0

I have already read the relevant questions, but mine is really different;

I found an usefull information in a paper, it (basically) says for a specific case that "they use up to %60 more torque" but when i go to original source i saw that, in the original paper one of the values was "%63 torque", so i wrote, "they expend about %60 extra torque" and i couldn't give reference to secondary source, because it was wrong, and my sentence became different.

Just like that, a paper said that (just a part of it) "during walking on flat surface". However, when i open the original source, i saw that, original source says "for unrestrained walking" which means "during normal walking", so i couldn't give citation to secondary source for that sentence because i corrected a part of information.

Similarly another paper (briefly) said that "in that country 159.000 amputation occurs per year" but when i open the original source, i saw that it was 143.000 so; i write "in that country each year more than 140.000 limb loss occurs." so, i couldn't write reference to secondary source, because information became different. But sentence structures are similar i do not know, if it is plagirasim?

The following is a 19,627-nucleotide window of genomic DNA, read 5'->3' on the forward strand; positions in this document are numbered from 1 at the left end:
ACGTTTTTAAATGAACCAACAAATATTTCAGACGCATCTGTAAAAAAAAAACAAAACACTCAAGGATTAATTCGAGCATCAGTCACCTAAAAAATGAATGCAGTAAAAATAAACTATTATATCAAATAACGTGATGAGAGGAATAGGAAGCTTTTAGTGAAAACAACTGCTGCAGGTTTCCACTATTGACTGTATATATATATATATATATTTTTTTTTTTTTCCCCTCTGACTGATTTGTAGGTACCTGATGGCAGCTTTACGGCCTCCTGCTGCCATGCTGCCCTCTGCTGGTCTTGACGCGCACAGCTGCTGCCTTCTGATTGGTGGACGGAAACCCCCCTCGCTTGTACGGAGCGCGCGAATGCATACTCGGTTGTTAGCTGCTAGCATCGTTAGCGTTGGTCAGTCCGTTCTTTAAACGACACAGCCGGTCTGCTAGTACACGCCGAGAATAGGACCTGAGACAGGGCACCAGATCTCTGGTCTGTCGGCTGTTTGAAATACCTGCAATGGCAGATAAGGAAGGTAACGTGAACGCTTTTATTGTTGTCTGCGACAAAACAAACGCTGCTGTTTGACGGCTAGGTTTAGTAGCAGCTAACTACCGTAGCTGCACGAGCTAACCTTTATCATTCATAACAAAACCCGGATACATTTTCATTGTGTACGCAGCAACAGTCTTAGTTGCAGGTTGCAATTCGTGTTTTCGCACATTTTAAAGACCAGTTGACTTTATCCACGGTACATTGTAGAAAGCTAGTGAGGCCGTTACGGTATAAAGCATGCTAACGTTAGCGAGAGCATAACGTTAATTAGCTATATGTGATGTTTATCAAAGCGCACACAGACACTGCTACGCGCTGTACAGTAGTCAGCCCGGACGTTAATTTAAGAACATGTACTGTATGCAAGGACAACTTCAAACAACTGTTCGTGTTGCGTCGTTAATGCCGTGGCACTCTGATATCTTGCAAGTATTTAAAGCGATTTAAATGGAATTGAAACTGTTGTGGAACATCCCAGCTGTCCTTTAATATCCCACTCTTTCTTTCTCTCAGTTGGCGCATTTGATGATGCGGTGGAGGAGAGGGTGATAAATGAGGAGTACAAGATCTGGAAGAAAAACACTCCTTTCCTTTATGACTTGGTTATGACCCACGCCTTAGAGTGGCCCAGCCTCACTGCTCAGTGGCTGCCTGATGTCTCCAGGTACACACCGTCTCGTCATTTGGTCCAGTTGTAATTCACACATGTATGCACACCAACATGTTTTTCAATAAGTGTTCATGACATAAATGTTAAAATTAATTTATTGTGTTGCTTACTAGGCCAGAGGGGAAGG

Note: please do not choose "dublicate" because my question is different, im correcting some missing or falsified information and i need a help about it. Is it correct to citing just original source, because secondary source reflects the information in different way/and i can not find that information in original source, so, i modify the information and i just cite the original source. Because at secondary source, information is a bit or more different (falsified or reflected secondary aouthor's interpretation)? (as i explained above)

Note2: For some of them, i use summary of secondary sources but i do correction for wrong parts or falsified numbers/interpretations. So i think it becomes my summary? i do not know where the drawline is, Thanks a lot,

closed as unclear what you're asking by jakebeal, Azor Ahai, Solar Mike, Anonymous Physicist, corey979 Apr 16 at 7:19

Please clarify your specific problem or add additional details to highlight exactly what you need. As it's currently written, it’s hard to tell exactly what you're asking. See the How to Ask page for help clarifying this question. If this question can be reworded to fit the rules in the help center, please edit the question.